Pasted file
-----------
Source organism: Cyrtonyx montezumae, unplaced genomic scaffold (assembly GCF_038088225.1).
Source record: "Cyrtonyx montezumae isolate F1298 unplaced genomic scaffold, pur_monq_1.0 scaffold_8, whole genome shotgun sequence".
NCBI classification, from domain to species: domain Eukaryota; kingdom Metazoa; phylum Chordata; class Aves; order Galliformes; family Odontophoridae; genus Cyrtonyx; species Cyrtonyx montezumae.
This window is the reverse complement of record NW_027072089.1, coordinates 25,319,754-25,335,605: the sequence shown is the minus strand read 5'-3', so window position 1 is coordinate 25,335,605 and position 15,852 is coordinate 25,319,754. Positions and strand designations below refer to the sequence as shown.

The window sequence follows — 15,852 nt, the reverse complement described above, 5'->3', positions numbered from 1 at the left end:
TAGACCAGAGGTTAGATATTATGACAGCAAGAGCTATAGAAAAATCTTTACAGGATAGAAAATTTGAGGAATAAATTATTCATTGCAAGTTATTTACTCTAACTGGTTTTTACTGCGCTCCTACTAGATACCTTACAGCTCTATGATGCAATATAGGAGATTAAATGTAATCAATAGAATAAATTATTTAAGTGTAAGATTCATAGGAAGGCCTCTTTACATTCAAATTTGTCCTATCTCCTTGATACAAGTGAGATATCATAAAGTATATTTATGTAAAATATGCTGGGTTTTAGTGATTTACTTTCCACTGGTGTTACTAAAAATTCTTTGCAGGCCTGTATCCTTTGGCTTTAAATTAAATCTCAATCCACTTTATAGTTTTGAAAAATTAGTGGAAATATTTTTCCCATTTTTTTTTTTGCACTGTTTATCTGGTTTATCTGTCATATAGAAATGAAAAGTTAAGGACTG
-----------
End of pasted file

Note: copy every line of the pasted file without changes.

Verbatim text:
Source organism: Cyrtonyx montezumae, unplaced genomic scaffold (assembly GCF_038088225.1).
Source record: "Cyrtonyx montezumae isolate F1298 unplaced genomic scaffold, pur_monq_1.0 scaffold_8, whole genome shotgun sequence".
NCBI classification, from domain to species: domain Eukaryota; kingdom Metazoa; phylum Chordata; class Aves; order Galliformes; family Odontophoridae; genus Cyrtonyx; species Cyrtonyx montezumae.
This window is the reverse complement of record NW_027072089.1, coordinates 25,319,754-25,335,605: the sequence shown is the minus strand read 5'-3', so window position 1 is coordinate 25,335,605 and position 15,852 is coordinate 25,319,754. Positions and strand designations below refer to the sequence as shown.

The window sequence follows — 15,852 nt, the reverse complement described above, 5'->3', positions numbered from 1 at the left end:
TAGACCAGAGGTTAGATATTATGACAGCAAGAGCTATAGAAAAATCTTTACAGGATAGAAAATTTGAGGAATAAATTATTCATTGCAAGTTATTTACTCTAACTGGTTTTTACTGCGCTCCTACTAGATACCTTACAGCTCTATGATGCAATATAGGAGATTAAATGTAATCAATAGAATAAATTATTTAAGTGTAAGATTCATAGGAAGGCCTCTTTACATTCAAATTTGTCCTATCTCCTTGATACAAGTGAGATATCATAAAGTATATTTATGTAAAATATGCTGGGTTTTAGTGATTTACTTTCCACTGGTGTTACTAAAAATTCTTTGCAGGCCTGTATCCTTTGGCTTTAAATTAAATCTCAATCCACTTTATAGTTTTGAAAAATTAGTGGAAATATTTTTCCCATTTTTTTTTTTGCACTGTTTATCTGGTTTATCTGTCATATAGAAATGAAAAGTTAAGGACTG